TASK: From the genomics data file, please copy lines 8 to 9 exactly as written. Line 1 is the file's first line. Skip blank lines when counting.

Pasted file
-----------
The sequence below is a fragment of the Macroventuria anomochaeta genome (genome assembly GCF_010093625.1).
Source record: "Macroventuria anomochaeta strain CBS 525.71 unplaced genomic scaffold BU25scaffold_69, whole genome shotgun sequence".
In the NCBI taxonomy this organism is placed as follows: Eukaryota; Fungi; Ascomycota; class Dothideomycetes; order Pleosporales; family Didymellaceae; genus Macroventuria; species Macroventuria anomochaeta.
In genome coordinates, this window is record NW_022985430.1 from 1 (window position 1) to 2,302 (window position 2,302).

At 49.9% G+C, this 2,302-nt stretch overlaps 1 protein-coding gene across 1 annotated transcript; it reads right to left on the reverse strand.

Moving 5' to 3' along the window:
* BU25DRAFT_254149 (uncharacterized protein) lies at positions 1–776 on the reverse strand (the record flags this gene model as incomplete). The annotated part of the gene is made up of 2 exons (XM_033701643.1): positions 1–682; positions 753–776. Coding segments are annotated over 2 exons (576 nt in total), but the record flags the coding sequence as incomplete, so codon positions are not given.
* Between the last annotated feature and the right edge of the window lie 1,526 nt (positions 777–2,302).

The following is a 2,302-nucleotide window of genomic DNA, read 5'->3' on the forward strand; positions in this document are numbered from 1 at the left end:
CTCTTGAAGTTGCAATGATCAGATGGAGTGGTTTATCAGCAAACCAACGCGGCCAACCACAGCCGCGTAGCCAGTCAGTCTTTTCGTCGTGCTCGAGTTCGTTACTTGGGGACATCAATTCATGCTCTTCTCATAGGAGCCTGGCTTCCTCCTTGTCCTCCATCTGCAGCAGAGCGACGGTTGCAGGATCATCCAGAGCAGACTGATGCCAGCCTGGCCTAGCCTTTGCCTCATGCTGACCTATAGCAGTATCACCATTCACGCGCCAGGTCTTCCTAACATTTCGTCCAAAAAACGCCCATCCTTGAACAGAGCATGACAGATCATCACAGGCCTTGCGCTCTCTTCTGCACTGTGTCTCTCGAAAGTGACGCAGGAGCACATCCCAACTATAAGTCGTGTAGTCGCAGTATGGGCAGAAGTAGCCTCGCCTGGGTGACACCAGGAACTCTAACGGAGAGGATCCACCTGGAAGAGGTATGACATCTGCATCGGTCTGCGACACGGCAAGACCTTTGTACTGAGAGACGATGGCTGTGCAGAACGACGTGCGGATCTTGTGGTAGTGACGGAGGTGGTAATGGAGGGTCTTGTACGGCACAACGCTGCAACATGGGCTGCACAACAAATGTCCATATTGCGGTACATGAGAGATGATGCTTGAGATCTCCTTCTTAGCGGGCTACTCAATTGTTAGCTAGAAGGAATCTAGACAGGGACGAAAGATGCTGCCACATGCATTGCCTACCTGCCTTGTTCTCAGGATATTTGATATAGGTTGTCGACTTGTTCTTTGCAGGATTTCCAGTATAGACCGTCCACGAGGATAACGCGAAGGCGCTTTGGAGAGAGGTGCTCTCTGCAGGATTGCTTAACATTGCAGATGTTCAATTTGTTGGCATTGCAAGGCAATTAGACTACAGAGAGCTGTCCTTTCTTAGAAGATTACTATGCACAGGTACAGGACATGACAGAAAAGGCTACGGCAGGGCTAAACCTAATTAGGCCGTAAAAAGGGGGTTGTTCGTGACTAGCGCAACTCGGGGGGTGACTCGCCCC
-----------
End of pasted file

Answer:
* Between the last annotated feature and the right edge of the window lie 1,526 nt (positions 777–2,302).

The following is a 2,302-nucleotide window of genomic DNA, read 5'->3' on the forward strand; positions in this document are numbered from 1 at the left end: